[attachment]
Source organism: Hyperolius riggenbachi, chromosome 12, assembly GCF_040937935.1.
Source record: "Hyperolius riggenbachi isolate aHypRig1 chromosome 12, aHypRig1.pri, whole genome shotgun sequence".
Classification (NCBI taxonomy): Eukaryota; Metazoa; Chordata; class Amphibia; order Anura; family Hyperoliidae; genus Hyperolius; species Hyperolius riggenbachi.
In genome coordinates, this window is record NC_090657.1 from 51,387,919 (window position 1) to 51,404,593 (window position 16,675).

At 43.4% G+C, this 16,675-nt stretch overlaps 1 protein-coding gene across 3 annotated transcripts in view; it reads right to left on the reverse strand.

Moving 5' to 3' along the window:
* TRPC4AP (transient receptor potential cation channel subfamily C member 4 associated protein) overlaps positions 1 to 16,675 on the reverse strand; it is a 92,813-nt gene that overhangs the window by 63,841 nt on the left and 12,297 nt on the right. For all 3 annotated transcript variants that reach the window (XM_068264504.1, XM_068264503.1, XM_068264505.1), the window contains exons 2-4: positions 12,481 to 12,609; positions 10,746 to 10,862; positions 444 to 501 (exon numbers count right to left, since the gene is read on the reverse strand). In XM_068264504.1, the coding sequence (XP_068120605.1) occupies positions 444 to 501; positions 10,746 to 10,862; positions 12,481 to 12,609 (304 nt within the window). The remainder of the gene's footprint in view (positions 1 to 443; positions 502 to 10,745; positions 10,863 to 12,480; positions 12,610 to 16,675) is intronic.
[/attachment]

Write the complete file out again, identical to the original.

Source organism: Hyperolius riggenbachi, chromosome 12, assembly GCF_040937935.1.
Source record: "Hyperolius riggenbachi isolate aHypRig1 chromosome 12, aHypRig1.pri, whole genome shotgun sequence".
Classification (NCBI taxonomy): Eukaryota; Metazoa; Chordata; class Amphibia; order Anura; family Hyperoliidae; genus Hyperolius; species Hyperolius riggenbachi.
In genome coordinates, this window is record NC_090657.1 from 51,387,919 (window position 1) to 51,404,593 (window position 16,675).

At 43.4% G+C, this 16,675-nt stretch overlaps 1 protein-coding gene across 3 annotated transcripts in view; it reads right to left on the reverse strand.

Moving 5' to 3' along the window:
* TRPC4AP (transient receptor potential cation channel subfamily C member 4 associated protein) overlaps positions 1 to 16,675 on the reverse strand; it is a 92,813-nt gene that overhangs the window by 63,841 nt on the left and 12,297 nt on the right. For all 3 annotated transcript variants that reach the window (XM_068264504.1, XM_068264503.1, XM_068264505.1), the window contains exons 2-4: positions 12,481 to 12,609; positions 10,746 to 10,862; positions 444 to 501 (exon numbers count right to left, since the gene is read on the reverse strand). In XM_068264504.1, the coding sequence (XP_068120605.1) occupies positions 444 to 501; positions 10,746 to 10,862; positions 12,481 to 12,609 (304 nt within the window). The remainder of the gene's footprint in view (positions 1 to 443; positions 502 to 10,745; positions 10,863 to 12,480; positions 12,610 to 16,675) is intronic.